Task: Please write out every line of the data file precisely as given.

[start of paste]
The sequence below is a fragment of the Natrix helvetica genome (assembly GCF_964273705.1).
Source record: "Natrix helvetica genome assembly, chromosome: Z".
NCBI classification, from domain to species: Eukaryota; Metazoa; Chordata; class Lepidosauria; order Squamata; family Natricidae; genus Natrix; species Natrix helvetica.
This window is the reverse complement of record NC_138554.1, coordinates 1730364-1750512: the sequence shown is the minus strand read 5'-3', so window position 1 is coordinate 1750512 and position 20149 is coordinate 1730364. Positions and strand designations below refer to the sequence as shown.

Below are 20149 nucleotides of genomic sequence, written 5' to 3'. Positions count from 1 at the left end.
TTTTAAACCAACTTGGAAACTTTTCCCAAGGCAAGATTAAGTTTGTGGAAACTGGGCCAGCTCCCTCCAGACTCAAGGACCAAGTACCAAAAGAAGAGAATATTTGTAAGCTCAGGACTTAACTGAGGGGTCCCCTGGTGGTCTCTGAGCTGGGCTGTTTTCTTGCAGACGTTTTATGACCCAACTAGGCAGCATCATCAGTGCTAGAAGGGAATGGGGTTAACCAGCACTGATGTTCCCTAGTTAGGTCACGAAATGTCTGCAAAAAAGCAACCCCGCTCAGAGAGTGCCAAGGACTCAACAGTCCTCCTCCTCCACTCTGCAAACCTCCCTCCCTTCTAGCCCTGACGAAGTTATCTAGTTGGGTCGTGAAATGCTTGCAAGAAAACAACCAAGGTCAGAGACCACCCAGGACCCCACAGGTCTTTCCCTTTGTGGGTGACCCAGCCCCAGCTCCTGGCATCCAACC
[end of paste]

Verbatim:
The sequence below is a fragment of the Natrix helvetica genome (assembly GCF_964273705.1).
Source record: "Natrix helvetica genome assembly, chromosome: Z".
NCBI classification, from domain to species: Eukaryota; Metazoa; Chordata; class Lepidosauria; order Squamata; family Natricidae; genus Natrix; species Natrix helvetica.
This window is the reverse complement of record NC_138554.1, coordinates 1730364-1750512: the sequence shown is the minus strand read 5'-3', so window position 1 is coordinate 1750512 and position 20149 is coordinate 1730364. Positions and strand designations below refer to the sequence as shown.

Below are 20149 nucleotides of genomic sequence, written 5' to 3'. Positions count from 1 at the left end.
TTTTAAACCAACTTGGAAACTTTTCCCAAGGCAAGATTAAGTTTGTGGAAACTGGGCCAGCTCCCTCCAGACTCAAGGACCAAGTACCAAAAGAAGAGAATATTTGTAAGCTCAGGACTTAACTGAGGGGTCCCCTGGTGGTCTCTGAGCTGGGCTGTTTTCTTGCAGACGTTTTATGACCCAACTAGGCAGCATCATCAGTGCTAGAAGGGAATGGGGTTAACCAGCACTGATGTTCCCTAGTTAGGTCACGAAATGTCTGCAAAAAAGCAACCCCGCTCAGAGAGTGCCAAGGACTCAACAGTCCTCCTCCTCCACTCTGCAAACCTCCCTCCCTTCTAGCCCTGACGAAGTTATCTAGTTGGGTCGTGAAATGCTTGCAAGAAAACAACCAAGGTCAGAGACCACCCAGGACCCCACAGGTCTTTCCCTTTGTGGGTGACCCAGCCCCAGCTCCTGGCATCCAACC